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A Short History of the Spreckels Organ

For a complete history see
The Spreckels Organ in Balboa Park

 

Specifications of
Spreckels Organ

Big Music and A Big Man: John Dietrich Spreckels

By Edward S. Barr, Historian

Profiling the world's largest outdoor musical instrument and its creator; John D. Spreckels(1853-1926) is attempted here in outline form. A man of many talents, interests and skills, Spreckels was also credited as being the father of modern San Diego.

A San Francisco resident, Spreckels' love affair with San Diego began with his arrival in 1887. He visualized a great city metropolis of art, culture and enterprise. San Diego at that time was a sleepy little town of 15,000. In his mind, the soul of the city should be in its heart- centrally located Balboa Park. His dream was realized when the Panama-California Exposition was held in 1915.For this occasion and for time forever- John Spreckels presented to the people of San Diego, indeed to the people of all the world a noble, one of a kind, concert outdoor pipe organ capable of playing the full range of musical masterworks. Intended to uplift, enrich and inspire the human spirit through performances of great music, the instrument's powerful voices could be heard from a distance of 3 miles!Spreckels was also a man of big enterprises: a master mariner, owning a vast fleet of sail and steamships to transport his sugar cane to refineries; a transportation magnate, owning all of San Diego's and Coronado's public transportation; a utility wizard, owning all of San Diego's water resources and delivery networks, and a builder of the 'Impossible Railroad' completed in 1919, officially known as the San Diego and Arizona Railroad.John Spreckels vision for the cultural center of San Diego was the Spreckels Organ Pavilion, now seating over 2,400 and located, in fact, in the center of the metropolitan city. Futuristic for its time, the greatly ornamented main building containing the organ, meeting and dressing rooms, is flanked by curved Grecian style colonnades illuminated by 1400 embedded lights. At night the facility resembles a fantasy land of wonderment and awe. The organ itself weighs nearly 100,000 pounds and is protected by a 20,000 pound roll down steel door which seals the instrument from the outside elements when not in use. Wind power for its 4,518 pipes is provided by a 20 HP blower located in the basement.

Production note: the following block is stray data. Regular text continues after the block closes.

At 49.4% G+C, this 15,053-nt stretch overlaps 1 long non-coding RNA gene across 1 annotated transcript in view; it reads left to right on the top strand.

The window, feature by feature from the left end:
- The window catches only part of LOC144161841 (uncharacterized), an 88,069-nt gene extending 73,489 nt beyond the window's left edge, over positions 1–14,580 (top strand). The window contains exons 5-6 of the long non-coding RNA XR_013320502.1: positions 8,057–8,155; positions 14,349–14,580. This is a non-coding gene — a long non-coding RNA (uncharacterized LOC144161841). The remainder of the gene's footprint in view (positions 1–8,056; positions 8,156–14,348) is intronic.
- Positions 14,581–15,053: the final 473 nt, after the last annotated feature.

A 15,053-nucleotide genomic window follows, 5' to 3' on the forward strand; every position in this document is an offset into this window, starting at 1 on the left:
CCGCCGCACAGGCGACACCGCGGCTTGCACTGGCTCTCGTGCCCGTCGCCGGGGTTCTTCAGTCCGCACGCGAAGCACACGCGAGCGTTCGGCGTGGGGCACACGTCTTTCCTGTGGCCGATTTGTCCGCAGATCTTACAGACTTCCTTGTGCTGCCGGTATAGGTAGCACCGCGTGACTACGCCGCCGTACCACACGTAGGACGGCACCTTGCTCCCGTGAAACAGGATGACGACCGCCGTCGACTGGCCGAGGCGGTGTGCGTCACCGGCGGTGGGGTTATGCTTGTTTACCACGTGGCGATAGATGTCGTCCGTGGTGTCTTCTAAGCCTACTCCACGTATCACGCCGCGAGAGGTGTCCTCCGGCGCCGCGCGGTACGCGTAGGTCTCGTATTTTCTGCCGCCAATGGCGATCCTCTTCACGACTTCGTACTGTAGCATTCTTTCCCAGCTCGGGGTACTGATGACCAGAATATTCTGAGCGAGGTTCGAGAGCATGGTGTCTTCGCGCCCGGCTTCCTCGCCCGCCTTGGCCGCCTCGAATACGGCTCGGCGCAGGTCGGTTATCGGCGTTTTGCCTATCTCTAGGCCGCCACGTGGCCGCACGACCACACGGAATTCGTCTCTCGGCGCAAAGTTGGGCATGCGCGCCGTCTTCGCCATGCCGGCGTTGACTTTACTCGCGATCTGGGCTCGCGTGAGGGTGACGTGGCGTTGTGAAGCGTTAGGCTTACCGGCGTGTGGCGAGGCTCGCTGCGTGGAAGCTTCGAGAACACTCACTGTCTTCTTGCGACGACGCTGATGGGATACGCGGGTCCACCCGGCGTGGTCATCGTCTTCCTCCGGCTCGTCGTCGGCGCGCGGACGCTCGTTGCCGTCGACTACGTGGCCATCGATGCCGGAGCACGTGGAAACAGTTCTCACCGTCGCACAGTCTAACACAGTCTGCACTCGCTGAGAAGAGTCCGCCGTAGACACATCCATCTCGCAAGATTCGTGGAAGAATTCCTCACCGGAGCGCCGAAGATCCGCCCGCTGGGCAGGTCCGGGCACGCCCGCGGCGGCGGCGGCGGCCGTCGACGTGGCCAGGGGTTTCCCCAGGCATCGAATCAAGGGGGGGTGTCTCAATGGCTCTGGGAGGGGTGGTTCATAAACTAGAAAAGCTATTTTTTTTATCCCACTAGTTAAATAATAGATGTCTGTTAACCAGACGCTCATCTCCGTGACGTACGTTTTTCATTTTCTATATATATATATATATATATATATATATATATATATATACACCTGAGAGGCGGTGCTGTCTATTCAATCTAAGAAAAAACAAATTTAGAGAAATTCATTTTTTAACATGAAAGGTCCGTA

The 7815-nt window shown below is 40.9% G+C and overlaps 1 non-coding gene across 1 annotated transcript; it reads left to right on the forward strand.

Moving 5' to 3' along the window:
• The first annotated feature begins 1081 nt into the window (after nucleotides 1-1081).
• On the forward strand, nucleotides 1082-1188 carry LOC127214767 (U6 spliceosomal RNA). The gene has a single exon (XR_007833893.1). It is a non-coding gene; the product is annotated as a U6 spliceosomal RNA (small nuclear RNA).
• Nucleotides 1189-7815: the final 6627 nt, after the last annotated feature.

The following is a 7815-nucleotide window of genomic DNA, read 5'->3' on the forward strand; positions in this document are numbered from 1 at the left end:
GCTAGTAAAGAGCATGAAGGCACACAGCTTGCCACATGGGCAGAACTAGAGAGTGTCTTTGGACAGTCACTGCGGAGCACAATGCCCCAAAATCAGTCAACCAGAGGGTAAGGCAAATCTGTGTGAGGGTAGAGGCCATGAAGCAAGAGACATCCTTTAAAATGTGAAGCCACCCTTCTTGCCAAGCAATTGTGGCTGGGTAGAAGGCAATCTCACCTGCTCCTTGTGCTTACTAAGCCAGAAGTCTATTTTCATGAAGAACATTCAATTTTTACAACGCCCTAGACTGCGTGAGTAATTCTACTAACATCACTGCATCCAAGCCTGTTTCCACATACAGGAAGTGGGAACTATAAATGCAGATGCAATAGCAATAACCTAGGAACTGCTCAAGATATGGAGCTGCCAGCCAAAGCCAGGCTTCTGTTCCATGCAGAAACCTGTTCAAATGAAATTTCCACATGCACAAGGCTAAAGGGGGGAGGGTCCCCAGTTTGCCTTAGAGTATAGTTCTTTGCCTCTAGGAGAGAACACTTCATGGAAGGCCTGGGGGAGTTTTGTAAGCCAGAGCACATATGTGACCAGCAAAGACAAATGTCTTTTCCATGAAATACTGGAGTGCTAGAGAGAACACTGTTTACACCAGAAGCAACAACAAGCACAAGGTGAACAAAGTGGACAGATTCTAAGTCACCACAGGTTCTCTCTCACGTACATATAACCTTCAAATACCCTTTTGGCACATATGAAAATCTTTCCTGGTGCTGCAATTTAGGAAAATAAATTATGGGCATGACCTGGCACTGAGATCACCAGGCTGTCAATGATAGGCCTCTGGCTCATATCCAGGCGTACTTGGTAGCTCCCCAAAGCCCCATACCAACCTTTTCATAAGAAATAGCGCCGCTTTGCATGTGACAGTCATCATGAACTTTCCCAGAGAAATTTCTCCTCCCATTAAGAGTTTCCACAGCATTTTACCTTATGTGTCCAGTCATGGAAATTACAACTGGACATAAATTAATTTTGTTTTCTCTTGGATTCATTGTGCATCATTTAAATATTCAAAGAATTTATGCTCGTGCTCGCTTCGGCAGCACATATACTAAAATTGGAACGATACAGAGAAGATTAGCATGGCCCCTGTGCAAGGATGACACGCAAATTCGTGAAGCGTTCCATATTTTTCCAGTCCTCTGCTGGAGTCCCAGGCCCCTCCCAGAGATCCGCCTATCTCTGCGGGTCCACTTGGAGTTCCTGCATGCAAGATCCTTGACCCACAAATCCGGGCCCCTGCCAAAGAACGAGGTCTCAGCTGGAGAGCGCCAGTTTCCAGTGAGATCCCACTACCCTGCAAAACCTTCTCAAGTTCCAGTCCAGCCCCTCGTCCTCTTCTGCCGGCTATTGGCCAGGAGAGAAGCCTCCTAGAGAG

After 94 years, concerts on the Spreckels organ now attract record crowds, numbering over 100,000 per year. The voice of San Diego continues to serve as the city's cultural center, with Carol Williams as America's first woman civic organist!